The present invention is an injection aid for injection by syringe, insulin pen, or other needle-based injection device. FIGS. 1-5 illustrate one embodiment of the present invention. The injection aid 2 comprises a rigid disk or other guard 4 having a central orifice 6 and a flange 8. The disk 4 may be opaque in order to prevent the recipient from seeing the needle 18 of the injection device 14. The disk 4 may be any diameter, but will typically be about 1.25 inches in diameter, that is, 1.25±0.25 inches, to facilitate support against the skin without unnecessary unwieldiness. The flange 8, located on the disk's top surface 10, surrounds the central orifice 6. The flange 8 is sized to fit the outlet end 16 of a syringe 14, which allows the injection aid 2 to attach to the syringe 14. The flange 8 secures the disk 4 to the needle/syringe hub 16. The disk's bottom surface 12 is the contacting surface with the skin and may be smooth or slightly textured. A needle 18 of syringe, insulin pen, or injection device 14 is inserted through the flange 8 and passes through central orifice 6 in order to access the recipient's skin. The injection aid 2 may be made of many materials. For example, it may be made of medical grade polymer such as neoprene.
Most commonly, the injection aid is used in conjunction with a disposable medical syringe, meaning those that have a polymer body, a fixed hypodermic needle, and are meant for a single use.
As indicated in particular in FIG. 2B, the disk 4 may include an annular recess 19 surrounding the central orifice 6, provided for facilitating use of a needle cap or the like.
FIGS. 6-8 illustrate the use of injection aid 2 in filling a syringe 14 with insulin or other drugs from a bottle 20. A needle portion 18 of the syringe 14 is inserted into the bottle 20 until the contact surface 12 touches the top of the bottle 20. The injection aid 2 provides added stability while filling the syringe 14, by shortening the exposed length of the needle 18.
FIGS. 9-11 illustrate the use of injection aid 2 attached to a syringe 14. As described above, the injection aid 2 is attached to a syringe 14 by way of the flange 8. The flange 8 is sized to fit the needle hub 16 of the syringe 14. The needle 18 of the syringe or insulin pen 14 is inserted through the flange 8 and passes through the central orifice 6 in order to access the recipient's skin. The needle 18 is then inserted until the contact surface 12 touches the recipient's skin.
The injection aid 2 provides an added benefit of eliminating user worry about how to find the proper subcutaneous injection depth of the needle 18. The length of the flange 8 may be made to expose a set length “L” of needle 18 (see FIG. 11 and FIG. 13), that is, the needle 18 is perpendicular to the contacting surface 12 and extends past the contacting surface 12 by a set or fixed distance “L.” The set length L is chosen to be the proper subcutaneous injection depth for the medication or drug in question, so that the user would simply insert the needle 18 into an injection site until the disk's bottom surface 12 made contact with the recipient's skin. (For example, a syringe and injection aid 2 may be provided in combination to provide a fixed needle depth “L,” where “L” is the proper subcutaneous injection depth for the type of medication to be injected using the syringe, e.g., insulin.)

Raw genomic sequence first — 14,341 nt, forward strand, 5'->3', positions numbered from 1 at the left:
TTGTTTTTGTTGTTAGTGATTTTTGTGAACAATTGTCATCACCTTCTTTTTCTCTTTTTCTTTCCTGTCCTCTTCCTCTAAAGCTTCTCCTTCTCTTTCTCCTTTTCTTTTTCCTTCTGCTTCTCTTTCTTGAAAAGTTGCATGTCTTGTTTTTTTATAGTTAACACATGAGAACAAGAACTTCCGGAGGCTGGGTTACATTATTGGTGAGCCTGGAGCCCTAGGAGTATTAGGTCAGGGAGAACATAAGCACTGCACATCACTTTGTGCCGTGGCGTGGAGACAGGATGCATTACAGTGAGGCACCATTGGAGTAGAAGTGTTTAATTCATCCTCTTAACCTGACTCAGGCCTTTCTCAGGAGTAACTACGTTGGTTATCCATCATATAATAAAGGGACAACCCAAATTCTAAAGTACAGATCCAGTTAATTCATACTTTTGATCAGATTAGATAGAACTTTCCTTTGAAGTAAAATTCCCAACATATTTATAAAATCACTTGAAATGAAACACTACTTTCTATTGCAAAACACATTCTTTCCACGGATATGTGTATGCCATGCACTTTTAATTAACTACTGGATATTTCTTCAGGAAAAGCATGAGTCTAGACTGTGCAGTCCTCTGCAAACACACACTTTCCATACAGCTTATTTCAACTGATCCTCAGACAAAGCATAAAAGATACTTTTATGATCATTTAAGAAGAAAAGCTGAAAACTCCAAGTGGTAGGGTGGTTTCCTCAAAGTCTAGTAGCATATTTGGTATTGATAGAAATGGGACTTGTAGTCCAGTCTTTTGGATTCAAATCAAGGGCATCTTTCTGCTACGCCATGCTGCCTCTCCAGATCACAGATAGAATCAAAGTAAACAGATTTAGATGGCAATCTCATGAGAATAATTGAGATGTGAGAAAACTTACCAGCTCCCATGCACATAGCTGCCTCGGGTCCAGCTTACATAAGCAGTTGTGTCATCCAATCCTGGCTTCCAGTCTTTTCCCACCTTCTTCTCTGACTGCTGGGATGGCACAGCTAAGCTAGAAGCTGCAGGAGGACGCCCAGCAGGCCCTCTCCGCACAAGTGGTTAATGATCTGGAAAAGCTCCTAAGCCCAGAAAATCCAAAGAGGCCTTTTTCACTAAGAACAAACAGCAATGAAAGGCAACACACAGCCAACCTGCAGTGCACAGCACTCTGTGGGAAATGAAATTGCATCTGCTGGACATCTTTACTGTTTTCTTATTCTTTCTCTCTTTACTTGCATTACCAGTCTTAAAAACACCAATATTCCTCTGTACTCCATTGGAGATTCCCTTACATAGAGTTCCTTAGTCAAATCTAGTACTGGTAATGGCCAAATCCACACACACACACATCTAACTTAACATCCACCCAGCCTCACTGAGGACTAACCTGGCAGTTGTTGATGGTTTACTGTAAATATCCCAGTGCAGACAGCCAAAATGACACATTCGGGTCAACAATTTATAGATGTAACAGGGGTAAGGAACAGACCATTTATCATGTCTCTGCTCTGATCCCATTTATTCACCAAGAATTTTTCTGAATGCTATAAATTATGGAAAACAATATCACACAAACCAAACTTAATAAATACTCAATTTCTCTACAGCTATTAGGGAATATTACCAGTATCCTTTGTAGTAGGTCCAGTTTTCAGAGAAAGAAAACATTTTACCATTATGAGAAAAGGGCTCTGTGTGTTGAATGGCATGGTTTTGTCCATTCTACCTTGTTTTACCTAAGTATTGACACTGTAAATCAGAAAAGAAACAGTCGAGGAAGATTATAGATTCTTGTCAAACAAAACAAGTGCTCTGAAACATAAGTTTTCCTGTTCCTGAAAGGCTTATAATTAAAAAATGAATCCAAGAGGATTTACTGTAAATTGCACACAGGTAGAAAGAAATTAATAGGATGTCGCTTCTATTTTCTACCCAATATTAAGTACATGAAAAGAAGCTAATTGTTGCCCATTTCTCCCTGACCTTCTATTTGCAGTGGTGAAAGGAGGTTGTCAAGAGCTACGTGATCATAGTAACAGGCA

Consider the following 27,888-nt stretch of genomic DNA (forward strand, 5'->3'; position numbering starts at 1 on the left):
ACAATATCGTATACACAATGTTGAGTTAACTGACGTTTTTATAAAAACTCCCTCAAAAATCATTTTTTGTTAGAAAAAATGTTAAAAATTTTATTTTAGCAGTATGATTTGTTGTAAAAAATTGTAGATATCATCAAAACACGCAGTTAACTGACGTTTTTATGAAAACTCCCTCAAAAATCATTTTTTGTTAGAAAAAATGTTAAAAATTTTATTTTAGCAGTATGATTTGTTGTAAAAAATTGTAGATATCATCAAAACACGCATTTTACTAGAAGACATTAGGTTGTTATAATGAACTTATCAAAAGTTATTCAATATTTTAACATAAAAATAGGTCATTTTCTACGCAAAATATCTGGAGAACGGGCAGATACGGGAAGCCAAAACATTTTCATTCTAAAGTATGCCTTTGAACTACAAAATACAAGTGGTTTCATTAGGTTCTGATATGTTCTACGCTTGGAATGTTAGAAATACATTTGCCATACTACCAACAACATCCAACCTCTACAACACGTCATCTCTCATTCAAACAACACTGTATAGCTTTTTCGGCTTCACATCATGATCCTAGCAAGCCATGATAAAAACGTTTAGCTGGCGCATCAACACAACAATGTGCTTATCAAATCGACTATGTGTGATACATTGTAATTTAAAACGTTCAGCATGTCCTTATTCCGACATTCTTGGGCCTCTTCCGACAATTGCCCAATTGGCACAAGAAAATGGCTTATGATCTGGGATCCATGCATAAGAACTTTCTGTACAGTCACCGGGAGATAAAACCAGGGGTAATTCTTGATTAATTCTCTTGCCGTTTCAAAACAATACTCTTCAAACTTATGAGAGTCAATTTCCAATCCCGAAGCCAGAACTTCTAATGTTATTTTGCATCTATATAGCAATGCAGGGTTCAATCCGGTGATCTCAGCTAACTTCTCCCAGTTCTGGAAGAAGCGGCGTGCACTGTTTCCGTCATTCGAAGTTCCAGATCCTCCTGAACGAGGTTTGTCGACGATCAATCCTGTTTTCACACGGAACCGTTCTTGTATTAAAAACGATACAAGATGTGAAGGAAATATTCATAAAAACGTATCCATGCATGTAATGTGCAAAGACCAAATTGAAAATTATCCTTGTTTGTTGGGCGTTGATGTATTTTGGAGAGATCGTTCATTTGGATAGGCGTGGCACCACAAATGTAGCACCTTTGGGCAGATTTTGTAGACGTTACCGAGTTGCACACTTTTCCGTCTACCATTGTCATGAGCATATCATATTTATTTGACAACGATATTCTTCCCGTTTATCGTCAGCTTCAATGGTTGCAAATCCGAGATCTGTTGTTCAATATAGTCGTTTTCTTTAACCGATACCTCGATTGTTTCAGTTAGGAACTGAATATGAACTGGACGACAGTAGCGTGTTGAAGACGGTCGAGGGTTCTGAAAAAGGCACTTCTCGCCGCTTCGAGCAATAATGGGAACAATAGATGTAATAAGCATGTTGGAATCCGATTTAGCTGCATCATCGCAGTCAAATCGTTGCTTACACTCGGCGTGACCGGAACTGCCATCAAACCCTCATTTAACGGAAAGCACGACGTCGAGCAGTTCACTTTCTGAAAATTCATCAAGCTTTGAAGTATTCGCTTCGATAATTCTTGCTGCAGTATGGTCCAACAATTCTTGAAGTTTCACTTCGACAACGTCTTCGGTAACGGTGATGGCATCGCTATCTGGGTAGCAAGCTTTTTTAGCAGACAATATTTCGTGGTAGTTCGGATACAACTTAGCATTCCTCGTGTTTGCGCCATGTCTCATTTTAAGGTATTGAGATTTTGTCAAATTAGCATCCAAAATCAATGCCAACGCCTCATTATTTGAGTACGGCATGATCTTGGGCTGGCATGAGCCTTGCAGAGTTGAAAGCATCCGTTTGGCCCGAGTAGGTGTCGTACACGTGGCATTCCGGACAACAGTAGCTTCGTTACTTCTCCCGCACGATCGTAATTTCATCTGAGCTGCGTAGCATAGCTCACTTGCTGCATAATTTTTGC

In addition to establishing a set or fixed injection depth, the injection aid 2 is configured to obscure or block a user's view of the needle 18, to facilitate use of the syringe by users who suffer from mild needle anxiety, belonephobia (a more pronounced fear of needles), or related psychological phenomena. Typically, a radius “R” of the disk 4 (see FIG. 13) will be greater than or equal to the distance L that the needle extends out past the bottom surface 12 of the disk 4, to substantially block the needle from view when the syringe is generally viewed from the rear. This relationship may be alternatively expressed in terms of a line “T” defined by a distal tip of the needle and a radially outermost edge of the disk, which forms an angle “β” of at least 45 degrees with respect to the needle.
The injection aid 2 may also prevent improper use of a syringe 14. The syringe 14 is designed for use with insulin and other drugs that need to be injected into a recipient's fatty tissue or muscle. Because of the size of the disk 4, intravenous use of the syringe 14 is difficult. For example, as shown in FIG. 12, because of the disk 4, the needle 18 cannot be inserted into a vein at an angle, as is typically required for intravenous injections. In an embodiment where the injection aid 2 is permanently affixed to a syringe 14, an example of which is shown in FIG. 13, the injection device 30 may be designed to have the needle 18 break or permanently detach from the syringe body 32 if someone attempts to remove the permanently affixed disk 4, for rendering the injection device inoperable. The needle 18 may break based on its material strength, or the needle and/or disk and/or syringe body may be designed to have a weak spot or other frangible connection 34 for permanent detachment of at least the needle 18 from the syringe body 32 if suitable force is applied to the disk 4. As should be appreciated, the disk, needle, and/or syringe body may be configured for easy detachment of the needle in response to directional forces. For example, the components may be configured so that the needle does not easily detach upon application of a force in a direction along the axis “A” of the syringe, but that the needle will easily detach upon application of a net force generally perpendicular or offset from the axis, e.g., a force in the direction “A” or “B” as shown in FIG. 12. With a permanently attached injection aid 2/disk 4, the injection device 30 cannot be used for the intravenous injection of illegal drugs, which typically requires angling a needle into a surface blood vessel. Note that no other portions of the injection system are attached to the top surface proximate or coextensive with the disk's perimeter, and that extend back towards the syringe and contact (and/or are attached to) the syringe. This facilitates disablement of the syringe if someone attempts to remove the disk, e.g., the disk acts as a lever to break the syringe.